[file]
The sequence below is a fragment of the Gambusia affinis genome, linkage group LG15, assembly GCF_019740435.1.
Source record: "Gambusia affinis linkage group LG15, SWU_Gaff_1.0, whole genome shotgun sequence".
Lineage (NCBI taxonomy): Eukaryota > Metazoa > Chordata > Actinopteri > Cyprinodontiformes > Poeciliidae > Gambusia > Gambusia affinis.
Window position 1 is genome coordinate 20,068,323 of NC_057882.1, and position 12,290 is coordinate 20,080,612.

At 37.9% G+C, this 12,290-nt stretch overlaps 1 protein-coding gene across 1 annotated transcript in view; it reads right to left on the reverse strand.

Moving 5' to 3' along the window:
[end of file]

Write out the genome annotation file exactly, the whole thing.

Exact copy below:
The sequence below is a fragment of the Gambusia affinis genome, linkage group LG15, assembly GCF_019740435.1.
Source record: "Gambusia affinis linkage group LG15, SWU_Gaff_1.0, whole genome shotgun sequence".
Lineage (NCBI taxonomy): Eukaryota > Metazoa > Chordata > Actinopteri > Cyprinodontiformes > Poeciliidae > Gambusia > Gambusia affinis.
Window position 1 is genome coordinate 20,068,323 of NC_057882.1, and position 12,290 is coordinate 20,080,612.

At 37.9% G+C, this 12,290-nt stretch overlaps 1 protein-coding gene across 1 annotated transcript in view; it reads right to left on the reverse strand.

Moving 5' to 3' along the window: